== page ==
President Joe Biden wants Congress to take an open-the-spigots approach to the COVID-19 pandemic, spending almost $1.9 trillion on a slew of efforts to beat the disease, help desperate households and businesses, fill yawning gaps in state and local budgets and pump up the economy. The COVID relief bill advancing through the House would also provide targeted help to low-income Americans and families with children, potentially making a big dent in poverty in this country.
The attention to those at the bottom of the economic ladder is welcome, given that the miseries of the pandemic were felt more deeply by poor Americans than prosperous ones. COVID-19 reversed years of slow but steady progress against poverty in the United States; according to researchers at Columbia University, the poverty rate rose from 15% in February 2020 to almost 17% in September.
But there's one important caveat about the Biden plan and the House bill implementing it: Most of the anti-poverty provisions would expire after one year.
There's bipartisan support for modifying the tax code and child welfare programs to do more to combat poverty. The budget reconciliation bill approved by the House Ways and Means Committee last week, which implements the tax-related parts of Biden's COVID relief plan, would do both in worthwhile and at times novel ways.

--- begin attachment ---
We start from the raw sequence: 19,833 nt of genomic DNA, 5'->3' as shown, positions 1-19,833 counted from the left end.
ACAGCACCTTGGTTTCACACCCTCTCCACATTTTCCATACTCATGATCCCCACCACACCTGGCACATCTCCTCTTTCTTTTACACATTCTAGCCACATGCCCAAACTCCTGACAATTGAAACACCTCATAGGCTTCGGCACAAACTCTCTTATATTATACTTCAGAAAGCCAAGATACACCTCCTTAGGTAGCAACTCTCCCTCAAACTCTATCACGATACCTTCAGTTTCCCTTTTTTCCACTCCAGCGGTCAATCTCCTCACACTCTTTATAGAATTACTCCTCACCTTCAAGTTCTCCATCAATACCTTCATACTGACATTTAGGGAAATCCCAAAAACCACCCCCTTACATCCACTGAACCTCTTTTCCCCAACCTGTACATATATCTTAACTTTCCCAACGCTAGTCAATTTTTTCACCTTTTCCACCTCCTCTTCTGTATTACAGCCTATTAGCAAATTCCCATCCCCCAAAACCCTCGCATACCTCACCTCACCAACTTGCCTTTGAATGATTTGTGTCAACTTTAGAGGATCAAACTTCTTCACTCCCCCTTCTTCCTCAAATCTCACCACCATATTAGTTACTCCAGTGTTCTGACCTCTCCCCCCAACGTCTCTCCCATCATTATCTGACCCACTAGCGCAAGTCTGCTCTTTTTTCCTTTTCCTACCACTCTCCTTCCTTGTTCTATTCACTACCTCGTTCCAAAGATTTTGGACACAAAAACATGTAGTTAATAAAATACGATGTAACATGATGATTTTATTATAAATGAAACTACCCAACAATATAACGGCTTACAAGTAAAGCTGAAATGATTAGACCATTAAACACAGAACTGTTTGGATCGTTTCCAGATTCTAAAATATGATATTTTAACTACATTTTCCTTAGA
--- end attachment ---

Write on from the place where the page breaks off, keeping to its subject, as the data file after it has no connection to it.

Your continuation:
It's not cheap — the price tag is almost $110 billion, by the Joint Tax Committee's estimates. But the potential payoff is a sharp decrease in poverty, and particularly in child poverty, according to an analysis by the Niskanen Center, a moderate-to-libertarian think tank.
The bill would also extend and improve the earned income tax credit, which Congress created in 1975 to give low-wage earners a bigger financial reward for working.
These are sensible steps that target aid to where it's needed most, and they would make a real difference in millions of Americans' lives even if the aid expires after one year. But entrenched, intergenerational poverty will still plague this country after the pandemic is gone. Congress should start work now on a permanent version of the poverty-fighting tax changes in the Biden plan.
Congress is moving fast on Biden's plan to address COVID-19. But after that work is done, it needs to keep its focus on poverty to make sure the lifelines offered this year aren't yanked away in 2022.
Los Angeles Times